by Saskia Mier
Fiñana is situated at the foot of the Sierra Nevada and its Arab roots are still visible today, such as the former thirteenth-century mosque, which is now the Ermita de Nuestro Padre Jesús and has been declared a Historic Monument. The town has about 1,994 inhabitants.
The town was founded by the Romans, to control the road between Almería, Guadix and Granada. It was integrated into the Nasrid Kingdom of Granada, and officially ceased to be in 1489, when the Catholic Monarchs spent the night in the town, thus becoming part of the Crown of Castile. There are two parts to Fiñana, the Arab quarter with winding, sloping streets and balconies facing the valley, and the Christian Fiñana, along Calle Real, dotted with religious buildings.
Fiñana’s name comes from the silk handkerchiefs made on its looms which were called “Alfiñames”. They were famous in the sixth century and were sold all over Spain, especially in the Kingdom of Leon. In 1820, it was the administrative centre of various villages of the Marquisate of Santa Cruz.
THINGS TO SEE
A water tank of considerable proportions consisting of a longitudinal nave made up of slabs and covered with a barrel vault of the same material, the vault being interrupted by the housing of a series of skylights that have a truncated pyramid appearance. The existence of a nearby ditch, the missing steps that acted as separation and access to areas and the skylights of the vault all contribute to the hypothesis of the tank’s possible use as a Muslim public bath. It conserves the falsework through which the water entered, directly from Sierra Nevada. It has recently been restored and converted by the Town Hall into a room for various cultural uses. Located on Calle Castillo.
Important medieval fortress that defended the road between Almería and Granada, built before the tenth century. It continued its heyday during the thirteenth and fifteenth centuries, until it was occupied by the Christians in 1489. Today, only three towers and some walls remain. These towers are rectangular in shape, with a construction system of simple mortar with lime and sand, covered with a layer of plaster. The Junta de Andalucía has recently adapted the tower, turning it into a viewpoint. Located on Calle Castillo.
Ermita de Nuestro Padre Jesús Nazareno
A mosque from the Nasrid period (twelfth to thirteenth centuries) consecrated to Christian worship in 1489, first as Ermita de Santiago and later as Ermita de Nuestro Padre Jesús Nazareno. It is the only Almohad enclosure in Spain that, despite the time and aggressions endured, preserves the oratory with its quibla and part of the ornamentation that now decorates the doorway of the mirhab. It is therefore the most complete set of that time that is preserved in Spain. Declared a National Historical-Artistic Monument, it is included in the Munzer route as part of the rich Andalusian legacy. Located on Calle del Aguila.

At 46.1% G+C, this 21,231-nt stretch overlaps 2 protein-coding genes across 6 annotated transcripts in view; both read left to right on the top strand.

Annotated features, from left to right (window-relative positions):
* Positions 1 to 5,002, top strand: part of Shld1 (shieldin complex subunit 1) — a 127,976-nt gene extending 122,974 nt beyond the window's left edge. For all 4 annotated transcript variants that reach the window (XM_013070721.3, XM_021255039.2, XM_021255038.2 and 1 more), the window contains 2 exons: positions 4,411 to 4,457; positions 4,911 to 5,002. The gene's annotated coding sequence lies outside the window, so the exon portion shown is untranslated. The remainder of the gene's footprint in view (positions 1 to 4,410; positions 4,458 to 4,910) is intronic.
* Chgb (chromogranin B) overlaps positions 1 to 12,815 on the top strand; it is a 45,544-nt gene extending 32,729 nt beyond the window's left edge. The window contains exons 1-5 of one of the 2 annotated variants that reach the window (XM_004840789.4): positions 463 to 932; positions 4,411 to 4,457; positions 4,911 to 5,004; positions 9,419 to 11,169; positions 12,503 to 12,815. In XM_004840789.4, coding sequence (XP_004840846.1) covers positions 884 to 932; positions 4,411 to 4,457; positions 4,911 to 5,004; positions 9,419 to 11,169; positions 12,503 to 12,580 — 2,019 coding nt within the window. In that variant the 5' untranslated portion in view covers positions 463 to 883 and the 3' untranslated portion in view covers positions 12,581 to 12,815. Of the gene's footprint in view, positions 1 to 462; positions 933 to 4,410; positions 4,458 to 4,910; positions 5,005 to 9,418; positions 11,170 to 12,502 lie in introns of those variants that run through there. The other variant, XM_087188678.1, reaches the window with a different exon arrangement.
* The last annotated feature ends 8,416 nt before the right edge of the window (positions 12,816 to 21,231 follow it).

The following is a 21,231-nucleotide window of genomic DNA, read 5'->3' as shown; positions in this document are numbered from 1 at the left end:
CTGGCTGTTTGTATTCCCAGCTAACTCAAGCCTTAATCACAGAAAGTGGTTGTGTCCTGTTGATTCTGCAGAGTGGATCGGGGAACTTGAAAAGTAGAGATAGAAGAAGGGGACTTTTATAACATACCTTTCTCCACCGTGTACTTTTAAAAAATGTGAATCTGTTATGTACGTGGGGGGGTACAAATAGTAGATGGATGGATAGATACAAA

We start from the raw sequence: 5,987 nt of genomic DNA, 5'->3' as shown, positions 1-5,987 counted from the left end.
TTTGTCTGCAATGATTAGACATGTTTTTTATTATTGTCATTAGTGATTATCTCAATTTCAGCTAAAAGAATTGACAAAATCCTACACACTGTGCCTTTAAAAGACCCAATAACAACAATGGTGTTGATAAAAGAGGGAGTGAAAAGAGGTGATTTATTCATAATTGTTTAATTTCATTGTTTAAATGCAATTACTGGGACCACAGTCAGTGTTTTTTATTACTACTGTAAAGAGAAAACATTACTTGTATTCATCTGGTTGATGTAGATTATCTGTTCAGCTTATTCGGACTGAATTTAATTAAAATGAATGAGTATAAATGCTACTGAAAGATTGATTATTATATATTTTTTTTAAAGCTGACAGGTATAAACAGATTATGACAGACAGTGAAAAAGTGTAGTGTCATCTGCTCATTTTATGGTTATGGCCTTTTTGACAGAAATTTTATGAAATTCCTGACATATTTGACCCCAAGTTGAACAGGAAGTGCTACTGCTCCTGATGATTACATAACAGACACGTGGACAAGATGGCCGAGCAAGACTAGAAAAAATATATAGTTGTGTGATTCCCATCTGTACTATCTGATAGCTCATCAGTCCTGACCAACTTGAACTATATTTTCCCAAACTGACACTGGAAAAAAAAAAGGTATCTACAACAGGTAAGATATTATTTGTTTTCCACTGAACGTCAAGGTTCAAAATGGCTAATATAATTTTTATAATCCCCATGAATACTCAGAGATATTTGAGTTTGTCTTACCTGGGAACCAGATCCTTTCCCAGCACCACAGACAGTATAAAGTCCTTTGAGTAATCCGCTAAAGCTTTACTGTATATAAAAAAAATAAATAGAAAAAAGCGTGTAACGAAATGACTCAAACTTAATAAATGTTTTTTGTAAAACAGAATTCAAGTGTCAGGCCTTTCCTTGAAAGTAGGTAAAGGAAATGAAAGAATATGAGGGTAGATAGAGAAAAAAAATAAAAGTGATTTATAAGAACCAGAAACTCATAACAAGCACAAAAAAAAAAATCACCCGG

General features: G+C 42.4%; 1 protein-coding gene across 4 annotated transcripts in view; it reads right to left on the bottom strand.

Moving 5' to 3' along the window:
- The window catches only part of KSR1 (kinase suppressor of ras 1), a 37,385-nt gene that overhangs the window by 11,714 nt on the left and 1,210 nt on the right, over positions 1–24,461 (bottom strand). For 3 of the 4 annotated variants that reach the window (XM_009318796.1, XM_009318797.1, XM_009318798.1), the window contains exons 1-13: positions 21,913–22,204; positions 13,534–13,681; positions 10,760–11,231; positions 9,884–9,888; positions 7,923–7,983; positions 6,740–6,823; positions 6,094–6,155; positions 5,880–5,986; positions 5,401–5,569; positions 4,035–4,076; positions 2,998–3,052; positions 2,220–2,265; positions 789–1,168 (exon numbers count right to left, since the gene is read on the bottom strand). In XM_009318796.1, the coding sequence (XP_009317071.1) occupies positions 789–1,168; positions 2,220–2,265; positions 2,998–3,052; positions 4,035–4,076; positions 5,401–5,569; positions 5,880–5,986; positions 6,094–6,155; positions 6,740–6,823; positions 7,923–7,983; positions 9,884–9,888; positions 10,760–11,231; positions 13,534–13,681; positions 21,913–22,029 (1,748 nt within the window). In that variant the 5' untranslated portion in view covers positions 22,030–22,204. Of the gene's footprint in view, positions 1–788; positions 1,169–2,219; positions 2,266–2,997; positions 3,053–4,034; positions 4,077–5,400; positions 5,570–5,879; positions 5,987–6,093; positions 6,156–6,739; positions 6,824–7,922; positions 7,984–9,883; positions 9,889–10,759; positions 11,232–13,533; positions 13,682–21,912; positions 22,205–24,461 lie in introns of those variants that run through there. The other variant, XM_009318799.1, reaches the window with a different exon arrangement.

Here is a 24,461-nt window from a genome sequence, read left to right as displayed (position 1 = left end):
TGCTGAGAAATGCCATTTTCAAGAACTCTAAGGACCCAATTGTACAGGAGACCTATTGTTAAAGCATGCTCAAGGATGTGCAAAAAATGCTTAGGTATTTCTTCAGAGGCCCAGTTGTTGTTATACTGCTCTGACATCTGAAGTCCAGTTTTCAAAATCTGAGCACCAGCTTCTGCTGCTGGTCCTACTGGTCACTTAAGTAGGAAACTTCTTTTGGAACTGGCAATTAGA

Iglesia de la Anunciación
Its history begins with the Royal Decree granted by the Catholic Monarchs on March 21, 1492, by which Don Álvaro de Bazán was ordered to make the previous mosque the “church of the town”. There is evidence that between 1497 and 1499 the previous mosque was demolished and the construction of the new Christian temple began. The temple was initiated around 1540, with Martín Pérez de Ayala as Bishop of Guadix and, in 1557. it underwent reconstruction. Between the years 1568 and 1570, with the rise of the Moors, the temple was affected by a fire that destroyed part of the building, pausing works until 1572. Its beautiful Renaissance façade dates from 1592. Located in Plaza de Constitución.
The museum was created in 2002, based in a house belonging to the agrarian bourgeoisie of the late nineteenth century. Its central element is the patio, around which the rooms are distributed. These feature exhibits about domestic customs and information about the economic life of the town’s history. Different tools used in craft jobs and trades long gone are also on display, and the museum contains a collection of about 1,000 old photographs of the town. Visits by appointment only, tel: 950 352 003. Located on Calle Sol.
Sierra Nevada National Park
The Sierra Nevada National Park is a dramatic, rugged and extensive mountain range, the highest in Europe after the Alps and the most significant section of the Cordillera Penibética. The protected central area of National Park encompasses 85,883 hectares of snowy summits, torrential rivers, sheer-sided gorges, stony scree slopes, and glacial lakes. Popular activities in the park include skiing, hiking, mountain biking and summer camps.
The local gastronomy represents a culture influenced by the climate, economy, natural resources, seasons and religious holidays. Typical dishes to try are zaramandoña (made with pumpkin, peppers, tomato, olives and cod), fritada de conejo (fried rabbit), ajillo de choto (garlic goat) and gachas tortas con liebre (hare stew). Sweet treats include buñuelos (dumplings), roscos (doughnuts), roscos de vino (aniseed biscuits) and arroz con leche (rice pudding).
Due to progress and changes in society, certain daily tools and jobs have disappeared over time. Jobs such as threshing, grape pressing using feet or ploughing land with draft horses have fizzled out. However, there are some craftsmen and women who still produce esparto (grass) work and crocheted crafts.
Popular festivals in Fiñana are San Antonio Abad, San Sebastián, Semana Santa, Romería de San Isidro and Fiestas del Sol en la Sierra. More>
The tourist office of Fiñana is located in the town hall. More>